The Securities and Exchange Commission's (SEC) Office of Investor Education and Advocacy is issuing this Investor Bulletin to provide investors with information on the SEC's Delinquent Filings Program.
The Securities Exchange Act of 1934 (Exchange Act) gives the SEC the authority to suspend trading in and/or revoke the registration of companies that fail to submit disclosure documents (periodic reports), submit deficient periodic reports, or fail to submit periodic reports in a timely manner.
Under the Exchange Act, certain companies with publicly traded securities (reporting companies) are required to provide investors on a regular basis with periodic reports that contain important financial and business information. Examples of these reports include the annually filed Form 10-K or Form 20-F, and the quarterly filed Form 10-Q. Periodic reports help investors to make informed investment decisions about the purchase or sale of a reporting company's securities.
Most reporting companies submit their periodic reports in a timely manner. However, some reporting companies fail to submit periodic reports, file materially deficient periodic reports, or do not submit the reports in a timely manner. The timely and complete submission of periodic reports provides investors with information to help them make informed investment decisions. The SEC's Divisions of Enforcement and Corporation Finance jointly established the Delinquent Filings Program in 2004 to encourage reporting companies that are delinquent in filing their periodic reports to submit their periodic reports or rectify deficient periodic reports. The SEC's Delinquent Filings Group in its Division of Enforcement conducts investigations into possible violations of the federal securities laws' periodic reporting obligations, and prosecutes administrative proceedings against these companies when appropriate. The Division of Corporation Finance identifies reporting companies that are delinquent filers and usually provides them with notice of their failure to submit periodic reports. If a reporting company identified as a delinquent filer fails to submit its periodic reports, the SEC may revoke the registration of the reporting company.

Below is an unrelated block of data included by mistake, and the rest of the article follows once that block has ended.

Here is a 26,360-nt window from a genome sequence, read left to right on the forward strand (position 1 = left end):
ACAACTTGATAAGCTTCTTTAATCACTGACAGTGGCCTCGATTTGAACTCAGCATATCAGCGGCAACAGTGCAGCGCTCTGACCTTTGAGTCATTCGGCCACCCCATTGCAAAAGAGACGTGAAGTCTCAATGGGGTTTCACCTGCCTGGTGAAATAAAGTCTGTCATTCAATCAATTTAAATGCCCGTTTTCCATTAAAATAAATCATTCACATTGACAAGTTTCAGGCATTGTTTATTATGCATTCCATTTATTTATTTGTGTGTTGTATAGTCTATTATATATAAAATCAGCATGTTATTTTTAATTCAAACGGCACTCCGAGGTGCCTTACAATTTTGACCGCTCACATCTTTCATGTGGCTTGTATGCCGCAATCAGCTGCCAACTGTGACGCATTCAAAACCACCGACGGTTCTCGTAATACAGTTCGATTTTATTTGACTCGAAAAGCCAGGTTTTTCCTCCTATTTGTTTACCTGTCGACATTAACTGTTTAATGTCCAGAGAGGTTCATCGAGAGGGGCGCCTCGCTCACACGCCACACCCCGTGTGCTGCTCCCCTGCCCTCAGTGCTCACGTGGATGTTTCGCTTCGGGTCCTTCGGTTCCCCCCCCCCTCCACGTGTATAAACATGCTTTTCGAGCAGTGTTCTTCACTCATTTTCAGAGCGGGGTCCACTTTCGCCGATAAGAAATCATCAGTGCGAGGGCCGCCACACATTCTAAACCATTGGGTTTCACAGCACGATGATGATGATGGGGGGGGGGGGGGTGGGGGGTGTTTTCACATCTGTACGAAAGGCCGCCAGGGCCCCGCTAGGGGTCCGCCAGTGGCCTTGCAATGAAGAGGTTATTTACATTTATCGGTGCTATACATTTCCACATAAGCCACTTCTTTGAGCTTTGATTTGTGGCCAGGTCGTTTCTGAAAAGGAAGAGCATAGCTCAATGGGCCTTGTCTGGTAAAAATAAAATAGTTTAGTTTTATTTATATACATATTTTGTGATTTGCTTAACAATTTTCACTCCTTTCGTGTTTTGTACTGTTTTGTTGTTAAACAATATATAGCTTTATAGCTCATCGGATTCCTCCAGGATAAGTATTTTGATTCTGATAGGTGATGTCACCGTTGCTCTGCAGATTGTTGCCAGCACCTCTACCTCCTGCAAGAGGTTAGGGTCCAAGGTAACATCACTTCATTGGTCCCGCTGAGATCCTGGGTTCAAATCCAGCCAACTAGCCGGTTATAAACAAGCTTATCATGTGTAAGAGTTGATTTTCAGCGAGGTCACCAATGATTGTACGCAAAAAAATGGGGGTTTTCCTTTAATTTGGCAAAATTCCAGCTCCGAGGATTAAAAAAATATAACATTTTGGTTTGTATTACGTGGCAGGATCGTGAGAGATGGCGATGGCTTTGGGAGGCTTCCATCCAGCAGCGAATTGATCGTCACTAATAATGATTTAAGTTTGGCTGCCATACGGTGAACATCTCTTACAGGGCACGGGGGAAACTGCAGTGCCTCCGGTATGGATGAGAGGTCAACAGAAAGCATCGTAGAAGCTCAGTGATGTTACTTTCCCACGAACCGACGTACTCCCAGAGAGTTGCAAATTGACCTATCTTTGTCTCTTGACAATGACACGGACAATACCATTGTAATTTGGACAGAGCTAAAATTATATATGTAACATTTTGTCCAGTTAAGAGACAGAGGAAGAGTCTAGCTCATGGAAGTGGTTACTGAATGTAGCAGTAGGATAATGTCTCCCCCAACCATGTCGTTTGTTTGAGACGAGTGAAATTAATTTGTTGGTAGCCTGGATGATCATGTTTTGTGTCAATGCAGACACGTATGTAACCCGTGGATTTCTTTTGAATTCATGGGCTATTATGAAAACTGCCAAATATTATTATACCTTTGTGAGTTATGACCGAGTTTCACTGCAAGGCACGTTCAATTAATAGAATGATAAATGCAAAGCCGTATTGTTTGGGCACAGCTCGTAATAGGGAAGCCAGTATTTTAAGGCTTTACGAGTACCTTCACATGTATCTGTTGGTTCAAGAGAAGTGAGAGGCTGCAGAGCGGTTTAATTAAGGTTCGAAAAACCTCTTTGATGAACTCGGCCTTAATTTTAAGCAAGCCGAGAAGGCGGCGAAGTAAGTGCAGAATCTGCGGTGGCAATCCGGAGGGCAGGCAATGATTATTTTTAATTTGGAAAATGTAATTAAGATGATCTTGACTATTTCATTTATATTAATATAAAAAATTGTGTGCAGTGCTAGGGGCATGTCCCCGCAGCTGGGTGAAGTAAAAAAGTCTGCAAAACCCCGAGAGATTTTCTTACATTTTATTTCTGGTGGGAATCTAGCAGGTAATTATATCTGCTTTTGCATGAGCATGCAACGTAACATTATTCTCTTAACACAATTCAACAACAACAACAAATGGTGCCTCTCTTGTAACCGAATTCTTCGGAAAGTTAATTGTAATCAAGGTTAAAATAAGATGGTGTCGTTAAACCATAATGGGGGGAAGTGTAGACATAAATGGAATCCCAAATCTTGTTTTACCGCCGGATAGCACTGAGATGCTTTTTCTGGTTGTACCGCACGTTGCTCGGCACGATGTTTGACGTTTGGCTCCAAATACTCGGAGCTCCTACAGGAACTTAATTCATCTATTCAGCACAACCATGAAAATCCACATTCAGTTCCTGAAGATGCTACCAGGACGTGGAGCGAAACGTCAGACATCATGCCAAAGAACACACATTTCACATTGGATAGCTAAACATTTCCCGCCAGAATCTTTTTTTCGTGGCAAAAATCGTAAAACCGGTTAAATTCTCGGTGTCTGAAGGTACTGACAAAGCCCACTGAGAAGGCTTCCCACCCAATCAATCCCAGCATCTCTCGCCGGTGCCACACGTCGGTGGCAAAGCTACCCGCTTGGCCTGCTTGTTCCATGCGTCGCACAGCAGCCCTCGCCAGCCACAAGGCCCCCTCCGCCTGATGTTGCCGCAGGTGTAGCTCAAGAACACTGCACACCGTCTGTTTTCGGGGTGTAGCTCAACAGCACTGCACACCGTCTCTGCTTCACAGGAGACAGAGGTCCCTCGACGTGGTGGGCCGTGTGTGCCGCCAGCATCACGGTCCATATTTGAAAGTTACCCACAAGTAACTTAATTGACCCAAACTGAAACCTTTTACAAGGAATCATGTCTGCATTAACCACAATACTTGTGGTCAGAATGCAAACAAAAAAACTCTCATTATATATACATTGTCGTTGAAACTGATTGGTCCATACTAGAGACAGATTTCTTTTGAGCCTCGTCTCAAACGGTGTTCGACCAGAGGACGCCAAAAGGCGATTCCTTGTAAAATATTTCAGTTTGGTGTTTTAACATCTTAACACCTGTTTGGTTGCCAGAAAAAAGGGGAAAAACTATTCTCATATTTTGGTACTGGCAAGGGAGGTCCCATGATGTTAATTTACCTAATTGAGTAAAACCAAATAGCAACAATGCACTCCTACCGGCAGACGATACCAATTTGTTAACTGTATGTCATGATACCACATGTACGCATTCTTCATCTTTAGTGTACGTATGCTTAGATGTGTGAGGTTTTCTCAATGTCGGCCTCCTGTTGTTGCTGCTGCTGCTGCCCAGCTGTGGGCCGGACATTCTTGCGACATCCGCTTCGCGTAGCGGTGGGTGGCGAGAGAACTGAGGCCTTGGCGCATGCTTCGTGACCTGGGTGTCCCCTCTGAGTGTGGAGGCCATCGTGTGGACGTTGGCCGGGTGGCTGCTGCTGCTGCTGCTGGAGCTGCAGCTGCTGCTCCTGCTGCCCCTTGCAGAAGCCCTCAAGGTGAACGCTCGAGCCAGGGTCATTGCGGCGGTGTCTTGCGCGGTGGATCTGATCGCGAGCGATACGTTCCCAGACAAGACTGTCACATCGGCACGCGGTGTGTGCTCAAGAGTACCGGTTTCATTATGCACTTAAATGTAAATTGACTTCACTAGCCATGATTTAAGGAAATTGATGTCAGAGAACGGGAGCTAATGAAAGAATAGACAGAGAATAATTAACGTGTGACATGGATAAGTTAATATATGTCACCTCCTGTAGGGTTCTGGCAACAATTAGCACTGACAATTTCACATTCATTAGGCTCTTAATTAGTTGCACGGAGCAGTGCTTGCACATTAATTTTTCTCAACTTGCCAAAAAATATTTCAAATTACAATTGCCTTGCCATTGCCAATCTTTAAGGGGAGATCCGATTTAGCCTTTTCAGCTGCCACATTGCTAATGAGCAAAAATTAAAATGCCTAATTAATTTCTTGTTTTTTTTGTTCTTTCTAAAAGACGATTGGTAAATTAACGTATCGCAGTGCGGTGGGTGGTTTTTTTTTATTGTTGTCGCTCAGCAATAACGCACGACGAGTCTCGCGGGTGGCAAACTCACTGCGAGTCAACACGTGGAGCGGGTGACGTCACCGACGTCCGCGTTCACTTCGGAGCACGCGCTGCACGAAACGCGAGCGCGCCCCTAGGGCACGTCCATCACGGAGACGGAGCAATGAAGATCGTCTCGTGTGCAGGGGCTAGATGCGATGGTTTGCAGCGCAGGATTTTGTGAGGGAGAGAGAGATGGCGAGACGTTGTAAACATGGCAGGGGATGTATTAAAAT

Section 12(k) of the Exchange Act gives the SEC the authority to suspend trading in a security for up to 10 trading days if the SEC believes that a suspension is required to protect investors and the public interest. A trading suspension by the SEC halts the trading in a security on all trading platforms (e.g., national securities exchanges, over-the-counter market, or alternative trading systems). In addition, Section 12(j) gives the SEC the authority to revoke, or suspend for up to twelve months, an issuer's securities registration if, after an administrative hearing, the SEC finds that an issuer violated the Exchange Act by failing to file its periodic reports.
Investors may also find a list of companies whose stock is currently subject to an SEC trading suspension, or which previously has been subject to an SEC trading suspension, on the SEC's website at http://www.sec.gov/litigation/suspensions.shtml. For additional information on trading suspensions, please read the SEC's investor bulletin "Trading Suspensions" at http://www.sec.gov/investor/alerts/tradingsuspensions.pdf.
Finally, some companies with publicly traded securities in the over-the-counter securities market may not be required to provide periodic reports. For additional information on these companies, please see the SEC's "Information About Some Companies Not Available From the SEC."
To Report Possible Delinquent Filings Violations, please notify the Delinquent Filings Group at: DelinquentFilings@sec.gov, or call (202) 551-5466.
For More Information on the Delinquent Filings Program, please visit:
SEC's Delinquent Filings Program webpage on the SEC's website at http://www.sec.gov/divisions/enforce/delinquent.htm
SEC Releases Related to Delinquent Filings at http://www.sec.gov/divisions/enforce/delinquent/delinqindex.htm
The Office of Investor Education and Advocacy has provided this information as a service to investors. It is neither a legal interpretation nor a statement of SEC policy. If you have questions concerning the meaning or application of a particular law or rule, please consult with an attorney who specializes in securities law.